Microsoft took to Twitter today to boast about Microsoft Edge achieving a 100% score on the HTML5 Accessibility test. However, while the performance of Chromium Edge is not in dispute, the metrics of the test may have been skewed in Microsoft’s favor.
If you’re unfamiliar with the HTML5 Accessibility test, it tests how browsers support HTML5 features through accessibility. For example, it shows how major browsers function with accessibility tools like screen readers:
“This site tests which new HTML5 features are accessibly supported by major browsers. This includes if they are keyboard accessible, mapped to the platform accessibility APIs, and if any accessibility related features are supported. An accessibly supported feature means it is usable by people who rely on assistive technology, without developers having to supplement with ARIA or other additional workarounds.”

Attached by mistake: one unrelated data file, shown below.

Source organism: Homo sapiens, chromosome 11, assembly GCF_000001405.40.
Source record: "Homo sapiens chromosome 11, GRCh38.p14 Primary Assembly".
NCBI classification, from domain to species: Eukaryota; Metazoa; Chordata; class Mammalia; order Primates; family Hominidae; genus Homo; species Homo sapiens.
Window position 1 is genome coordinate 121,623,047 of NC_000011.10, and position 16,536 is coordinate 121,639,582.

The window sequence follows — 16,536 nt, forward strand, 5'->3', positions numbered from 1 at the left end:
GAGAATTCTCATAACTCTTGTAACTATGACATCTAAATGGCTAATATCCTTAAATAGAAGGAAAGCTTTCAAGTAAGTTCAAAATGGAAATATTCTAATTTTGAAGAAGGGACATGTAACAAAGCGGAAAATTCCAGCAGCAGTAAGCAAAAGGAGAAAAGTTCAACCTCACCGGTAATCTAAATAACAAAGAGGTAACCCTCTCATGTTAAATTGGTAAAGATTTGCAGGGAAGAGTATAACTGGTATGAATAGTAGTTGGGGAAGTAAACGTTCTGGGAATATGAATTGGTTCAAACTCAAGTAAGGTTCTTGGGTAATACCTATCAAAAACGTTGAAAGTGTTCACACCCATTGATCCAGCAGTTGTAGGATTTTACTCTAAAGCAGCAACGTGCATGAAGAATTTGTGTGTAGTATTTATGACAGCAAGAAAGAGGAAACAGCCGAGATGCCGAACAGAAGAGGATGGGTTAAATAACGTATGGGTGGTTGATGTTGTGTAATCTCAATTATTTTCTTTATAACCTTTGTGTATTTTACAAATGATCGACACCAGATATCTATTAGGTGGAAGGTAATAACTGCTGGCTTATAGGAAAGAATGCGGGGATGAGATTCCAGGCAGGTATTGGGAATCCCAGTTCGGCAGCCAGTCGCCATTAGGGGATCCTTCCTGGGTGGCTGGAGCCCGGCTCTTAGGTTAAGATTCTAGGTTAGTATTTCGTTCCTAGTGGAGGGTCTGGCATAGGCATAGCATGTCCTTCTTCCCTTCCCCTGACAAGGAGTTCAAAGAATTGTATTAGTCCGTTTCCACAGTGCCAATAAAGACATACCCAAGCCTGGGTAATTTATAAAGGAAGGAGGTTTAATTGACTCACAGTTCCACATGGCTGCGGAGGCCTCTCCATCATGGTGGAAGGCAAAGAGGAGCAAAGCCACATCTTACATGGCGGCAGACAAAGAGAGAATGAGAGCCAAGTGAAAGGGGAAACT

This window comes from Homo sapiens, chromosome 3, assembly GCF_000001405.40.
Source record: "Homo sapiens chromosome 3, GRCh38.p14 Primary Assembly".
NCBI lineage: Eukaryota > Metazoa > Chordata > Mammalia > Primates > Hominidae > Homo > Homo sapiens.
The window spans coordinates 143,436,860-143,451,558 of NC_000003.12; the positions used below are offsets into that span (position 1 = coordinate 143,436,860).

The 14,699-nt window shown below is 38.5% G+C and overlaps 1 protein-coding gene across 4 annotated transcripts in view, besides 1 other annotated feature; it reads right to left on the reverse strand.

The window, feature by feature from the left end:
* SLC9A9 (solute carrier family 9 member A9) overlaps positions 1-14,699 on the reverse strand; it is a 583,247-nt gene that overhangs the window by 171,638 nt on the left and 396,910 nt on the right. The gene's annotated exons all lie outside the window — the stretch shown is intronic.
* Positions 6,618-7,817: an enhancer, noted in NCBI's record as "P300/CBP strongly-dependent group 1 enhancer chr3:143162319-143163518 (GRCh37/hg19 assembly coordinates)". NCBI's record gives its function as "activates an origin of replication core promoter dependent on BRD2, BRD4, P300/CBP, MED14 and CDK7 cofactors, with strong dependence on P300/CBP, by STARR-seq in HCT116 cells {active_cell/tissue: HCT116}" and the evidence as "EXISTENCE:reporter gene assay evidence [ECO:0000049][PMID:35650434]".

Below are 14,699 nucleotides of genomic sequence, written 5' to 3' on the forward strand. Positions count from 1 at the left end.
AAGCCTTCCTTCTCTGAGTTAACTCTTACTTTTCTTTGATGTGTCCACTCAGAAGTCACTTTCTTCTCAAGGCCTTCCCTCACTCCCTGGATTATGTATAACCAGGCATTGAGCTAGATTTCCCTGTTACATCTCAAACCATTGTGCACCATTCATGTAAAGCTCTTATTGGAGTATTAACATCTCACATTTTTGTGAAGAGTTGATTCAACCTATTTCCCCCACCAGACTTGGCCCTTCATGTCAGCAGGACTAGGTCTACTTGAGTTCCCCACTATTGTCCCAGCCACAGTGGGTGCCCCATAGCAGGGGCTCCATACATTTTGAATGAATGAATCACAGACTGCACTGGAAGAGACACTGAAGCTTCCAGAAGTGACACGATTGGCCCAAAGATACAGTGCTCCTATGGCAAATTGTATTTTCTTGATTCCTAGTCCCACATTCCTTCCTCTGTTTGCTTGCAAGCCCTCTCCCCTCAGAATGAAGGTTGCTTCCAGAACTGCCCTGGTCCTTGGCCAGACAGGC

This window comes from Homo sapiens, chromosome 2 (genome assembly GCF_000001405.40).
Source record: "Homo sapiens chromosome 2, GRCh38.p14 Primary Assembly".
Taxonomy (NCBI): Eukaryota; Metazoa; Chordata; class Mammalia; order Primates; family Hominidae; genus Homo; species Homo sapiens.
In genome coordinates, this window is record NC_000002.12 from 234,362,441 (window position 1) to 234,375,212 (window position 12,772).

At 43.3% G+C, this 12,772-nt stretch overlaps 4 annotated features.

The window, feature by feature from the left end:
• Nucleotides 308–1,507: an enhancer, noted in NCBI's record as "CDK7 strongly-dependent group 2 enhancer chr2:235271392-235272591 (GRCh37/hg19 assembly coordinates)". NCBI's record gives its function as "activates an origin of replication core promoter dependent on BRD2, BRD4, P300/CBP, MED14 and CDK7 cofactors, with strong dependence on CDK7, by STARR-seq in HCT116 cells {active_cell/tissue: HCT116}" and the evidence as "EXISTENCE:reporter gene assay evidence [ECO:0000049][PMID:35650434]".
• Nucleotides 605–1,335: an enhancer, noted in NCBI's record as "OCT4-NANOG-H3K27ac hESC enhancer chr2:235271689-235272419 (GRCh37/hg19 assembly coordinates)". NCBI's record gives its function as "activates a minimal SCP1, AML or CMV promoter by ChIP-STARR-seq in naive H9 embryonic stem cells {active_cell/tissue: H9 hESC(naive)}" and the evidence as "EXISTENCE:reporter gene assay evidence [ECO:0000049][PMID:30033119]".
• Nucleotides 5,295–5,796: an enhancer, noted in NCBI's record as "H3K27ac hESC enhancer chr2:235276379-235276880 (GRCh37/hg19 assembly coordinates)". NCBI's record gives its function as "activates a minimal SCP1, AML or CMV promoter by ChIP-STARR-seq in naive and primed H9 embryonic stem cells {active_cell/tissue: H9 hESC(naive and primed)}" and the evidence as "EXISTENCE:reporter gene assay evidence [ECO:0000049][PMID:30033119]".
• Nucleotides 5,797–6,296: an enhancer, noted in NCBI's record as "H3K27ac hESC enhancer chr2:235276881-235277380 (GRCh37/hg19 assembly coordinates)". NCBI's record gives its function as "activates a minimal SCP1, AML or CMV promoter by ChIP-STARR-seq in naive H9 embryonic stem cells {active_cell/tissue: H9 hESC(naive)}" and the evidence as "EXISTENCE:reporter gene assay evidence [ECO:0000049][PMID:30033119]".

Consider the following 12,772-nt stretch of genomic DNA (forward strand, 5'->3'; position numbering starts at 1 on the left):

Microsoft was clearly delighted with the result and celebrated it on Twitter. Browser market leader Google Chrome scored 92% and Edge’s nearest competitor Mozilla Firefox scored 89%. Apple’s Safaris was the closed to Microsoft Edge with 98%.
We've been hard at work improving accessibility support, with features like UI Automation and more accessible controls.
— Microsoft Edge Dev (@MSEdgeDev) April 9, 2020
However, Microsoft’s celebration may have been too soon. For some reason, the test was performed with version 80 of Edge, which is a new build. The test only used the aging Chrome 62 and Firefox 58. It is worth noting Chrome is now up to version 80 and Firefox is up to version 74.
It is unclear how the browsers would perform against Edge if newer version were used. However, it still would take away from the fact Edge scored a 100% score. For what it’s worth, Microsoft says it has nothing to do with which browser versions the HTML5Accesibility testers use.
You can see the test here.